11 March 2008
The National Probation Service is to receive £40 million of additional funding to provide more tough and effective community sentences, Justice Minister David Hanson MP announced today.
The piloting of intensive alternatives to custody and the provision of more rigorous non-custodial regimes were recommended in the Carter Review published last year and accepted by the Ministry of Justice. Today's funding will help the Probation Service move forward with providing suitable community sentences.
This additional funding will mean that magistrates can be confident that resources are in place to enable them to use a community order for those offenders for whom a non-custodial sentence would be appropriate.
David Hanson MP said,
'For many offenders, community-based punishments are proven to be more effective at reducing reoffending than short term prison sentences. We must ensure that courts have tough community sentences at their disposal to deal with less serious, non-violent offenders. Tough community sentences that effectively address offenders' behaviour get right to the heart of offending - the sentences provide punishment, and restrict liberty for individuals in order to address patterns of behaviour in often chaotic lifestyles.
'Justice Secretary Jack Straw MP recently gave his commitment to providing rigorous community sentences on a visit to a community payback project in Salford. It makes sense to use the sanction which is ultimately most effective in terms of cutting reoffending.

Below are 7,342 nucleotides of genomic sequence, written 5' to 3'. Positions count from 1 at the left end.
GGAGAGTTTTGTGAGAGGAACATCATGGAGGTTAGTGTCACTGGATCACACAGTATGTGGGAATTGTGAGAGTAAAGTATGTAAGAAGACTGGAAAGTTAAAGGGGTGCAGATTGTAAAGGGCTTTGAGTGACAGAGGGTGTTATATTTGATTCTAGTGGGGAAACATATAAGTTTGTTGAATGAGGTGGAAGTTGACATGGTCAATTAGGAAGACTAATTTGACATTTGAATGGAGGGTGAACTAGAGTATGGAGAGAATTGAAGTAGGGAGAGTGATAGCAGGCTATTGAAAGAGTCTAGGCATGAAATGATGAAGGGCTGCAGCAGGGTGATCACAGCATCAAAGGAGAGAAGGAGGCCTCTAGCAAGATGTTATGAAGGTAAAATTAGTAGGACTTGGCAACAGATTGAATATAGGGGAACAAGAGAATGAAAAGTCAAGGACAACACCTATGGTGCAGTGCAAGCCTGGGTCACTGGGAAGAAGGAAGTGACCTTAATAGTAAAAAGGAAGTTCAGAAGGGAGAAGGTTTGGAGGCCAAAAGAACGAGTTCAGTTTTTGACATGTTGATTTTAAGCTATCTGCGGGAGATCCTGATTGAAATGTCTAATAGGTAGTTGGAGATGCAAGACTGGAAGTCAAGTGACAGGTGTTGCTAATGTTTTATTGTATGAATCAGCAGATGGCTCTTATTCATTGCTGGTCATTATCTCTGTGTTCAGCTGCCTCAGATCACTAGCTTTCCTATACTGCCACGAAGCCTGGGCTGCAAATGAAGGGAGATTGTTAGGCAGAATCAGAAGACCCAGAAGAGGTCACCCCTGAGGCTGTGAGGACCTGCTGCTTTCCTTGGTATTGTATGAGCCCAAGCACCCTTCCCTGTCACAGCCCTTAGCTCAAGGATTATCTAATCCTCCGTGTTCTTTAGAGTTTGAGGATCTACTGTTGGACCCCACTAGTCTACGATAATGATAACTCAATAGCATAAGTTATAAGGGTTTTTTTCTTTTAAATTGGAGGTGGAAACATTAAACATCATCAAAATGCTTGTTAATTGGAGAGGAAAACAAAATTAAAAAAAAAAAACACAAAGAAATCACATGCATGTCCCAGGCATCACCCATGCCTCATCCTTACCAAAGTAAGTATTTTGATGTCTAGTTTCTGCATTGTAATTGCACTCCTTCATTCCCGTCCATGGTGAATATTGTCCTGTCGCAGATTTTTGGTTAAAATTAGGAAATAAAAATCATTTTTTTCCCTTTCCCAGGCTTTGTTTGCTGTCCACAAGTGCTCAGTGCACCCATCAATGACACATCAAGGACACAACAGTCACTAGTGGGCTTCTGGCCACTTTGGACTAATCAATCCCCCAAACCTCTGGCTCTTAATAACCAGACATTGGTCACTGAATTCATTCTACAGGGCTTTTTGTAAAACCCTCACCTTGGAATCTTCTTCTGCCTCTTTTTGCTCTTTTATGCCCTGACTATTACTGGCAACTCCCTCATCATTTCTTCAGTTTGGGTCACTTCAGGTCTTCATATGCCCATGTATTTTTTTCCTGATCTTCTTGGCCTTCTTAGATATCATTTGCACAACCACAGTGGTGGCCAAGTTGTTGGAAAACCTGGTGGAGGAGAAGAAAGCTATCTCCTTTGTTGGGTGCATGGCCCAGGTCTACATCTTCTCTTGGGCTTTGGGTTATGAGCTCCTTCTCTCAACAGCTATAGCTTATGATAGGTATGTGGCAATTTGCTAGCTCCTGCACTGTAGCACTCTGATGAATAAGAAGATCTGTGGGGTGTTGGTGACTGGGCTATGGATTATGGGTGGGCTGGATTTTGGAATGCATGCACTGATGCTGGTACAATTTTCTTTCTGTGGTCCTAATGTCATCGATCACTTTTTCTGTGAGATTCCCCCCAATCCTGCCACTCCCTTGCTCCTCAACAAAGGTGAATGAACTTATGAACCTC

'It is of course vital we ensure there are prison places for those serious and dangerous offenders who ought to be in prison but there are people in prison who would be better rehabilitated elsewhere. We need to make sure we make the best use of sentencing options that will best reduce reoffending and rehabilitate offenders.'
In 2006-07 the National Probation Service had its best performance year with the highest ever rates of enforcement, record numbers of offenders completed accredited programmes and unpaid work, and more offenders starting and completed drug rehabilitation than in any previous year. Last year there were 55,514 completions of unpaid work across England and Wales, providing over six million of hours of free labour for communities. This is the equivalent of £33 million that has benefited local communities across the country.
Since 1997 staffing numbers in the Probation Service have increased by over 7,000 and the probation resource budget has increased by nearly 70 per cent in real terms. An additional £17 million (additional to the announcement today) was also found for the Probation Service for 2008/2009.
At the end of last month we announced an investment of £13.9 million over the next three years to fund six new intensive alternatives to custody projects.
Notes to editors
1. The community order, introduced in the Criminal Justice Act 2003, gives sentencers the flexibility they need to tailor community sentences to the offence and the offender. Within the community order, there are a number of very demanding requirements such as regular drug testing, treatment and monitoring under the Drug Rehabilitation Requirement to more punitive elements such as curfews and physically demanding working in the community under the unpaid work requirement.
2. Unpaid work can include bringing derelict areas and buildings back into public use such as clearing church yards, repairing park benches and removing graffiti. Offenders are put to hard work to make communities better places to live and they often carry out work that would otherwise not be completed.
3. For more information please contact the Ministry of Justice press office on 0207 210 8668.